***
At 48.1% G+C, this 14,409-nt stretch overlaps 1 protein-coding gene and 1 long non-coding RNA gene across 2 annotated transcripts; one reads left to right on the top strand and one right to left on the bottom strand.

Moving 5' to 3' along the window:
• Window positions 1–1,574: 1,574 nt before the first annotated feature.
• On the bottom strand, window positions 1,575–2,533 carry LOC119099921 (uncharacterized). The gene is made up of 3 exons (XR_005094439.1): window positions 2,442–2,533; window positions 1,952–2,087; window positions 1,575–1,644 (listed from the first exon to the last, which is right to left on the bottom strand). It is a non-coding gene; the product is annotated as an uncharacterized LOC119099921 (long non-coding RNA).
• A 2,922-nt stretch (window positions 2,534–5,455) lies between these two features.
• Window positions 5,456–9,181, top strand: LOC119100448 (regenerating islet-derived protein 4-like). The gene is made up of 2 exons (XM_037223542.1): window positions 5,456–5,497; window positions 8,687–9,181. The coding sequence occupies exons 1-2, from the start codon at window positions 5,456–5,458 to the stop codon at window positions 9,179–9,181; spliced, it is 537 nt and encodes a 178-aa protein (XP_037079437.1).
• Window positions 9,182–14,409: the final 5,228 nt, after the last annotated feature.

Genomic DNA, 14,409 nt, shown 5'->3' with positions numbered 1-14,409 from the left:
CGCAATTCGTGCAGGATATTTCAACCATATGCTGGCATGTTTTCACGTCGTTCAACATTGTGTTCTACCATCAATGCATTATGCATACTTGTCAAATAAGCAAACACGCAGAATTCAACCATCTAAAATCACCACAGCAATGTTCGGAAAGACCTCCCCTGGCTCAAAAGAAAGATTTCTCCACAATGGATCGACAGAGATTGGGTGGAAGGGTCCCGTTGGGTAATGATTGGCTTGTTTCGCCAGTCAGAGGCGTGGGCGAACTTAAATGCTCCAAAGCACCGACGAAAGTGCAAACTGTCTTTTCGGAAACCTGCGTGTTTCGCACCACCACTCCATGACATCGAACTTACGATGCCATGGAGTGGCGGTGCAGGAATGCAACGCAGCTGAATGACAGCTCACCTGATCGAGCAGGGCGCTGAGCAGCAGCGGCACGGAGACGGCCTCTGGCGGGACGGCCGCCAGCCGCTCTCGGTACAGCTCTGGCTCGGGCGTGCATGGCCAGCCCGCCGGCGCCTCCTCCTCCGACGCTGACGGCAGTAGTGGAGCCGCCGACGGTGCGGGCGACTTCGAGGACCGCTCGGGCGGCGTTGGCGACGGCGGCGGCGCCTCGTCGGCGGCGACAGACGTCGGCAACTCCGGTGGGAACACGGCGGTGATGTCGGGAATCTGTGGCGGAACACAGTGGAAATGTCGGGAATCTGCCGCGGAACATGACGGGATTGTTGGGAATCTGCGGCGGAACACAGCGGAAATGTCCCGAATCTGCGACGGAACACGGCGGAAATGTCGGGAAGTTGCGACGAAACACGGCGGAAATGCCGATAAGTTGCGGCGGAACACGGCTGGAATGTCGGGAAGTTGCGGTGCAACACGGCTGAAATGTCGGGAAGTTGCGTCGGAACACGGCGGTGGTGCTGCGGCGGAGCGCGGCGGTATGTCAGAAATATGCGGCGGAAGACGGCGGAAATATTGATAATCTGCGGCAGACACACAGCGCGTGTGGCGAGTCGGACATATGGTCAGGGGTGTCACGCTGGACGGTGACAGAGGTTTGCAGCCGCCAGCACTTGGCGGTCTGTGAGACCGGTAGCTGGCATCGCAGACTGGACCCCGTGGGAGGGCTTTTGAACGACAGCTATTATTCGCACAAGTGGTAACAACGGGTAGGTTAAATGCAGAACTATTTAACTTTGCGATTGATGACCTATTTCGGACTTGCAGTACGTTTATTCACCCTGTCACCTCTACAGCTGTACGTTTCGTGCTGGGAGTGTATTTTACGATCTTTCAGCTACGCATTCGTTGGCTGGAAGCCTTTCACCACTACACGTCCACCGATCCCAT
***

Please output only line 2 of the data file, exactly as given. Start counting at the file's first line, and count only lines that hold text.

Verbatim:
Moving 5' to 3' along the window: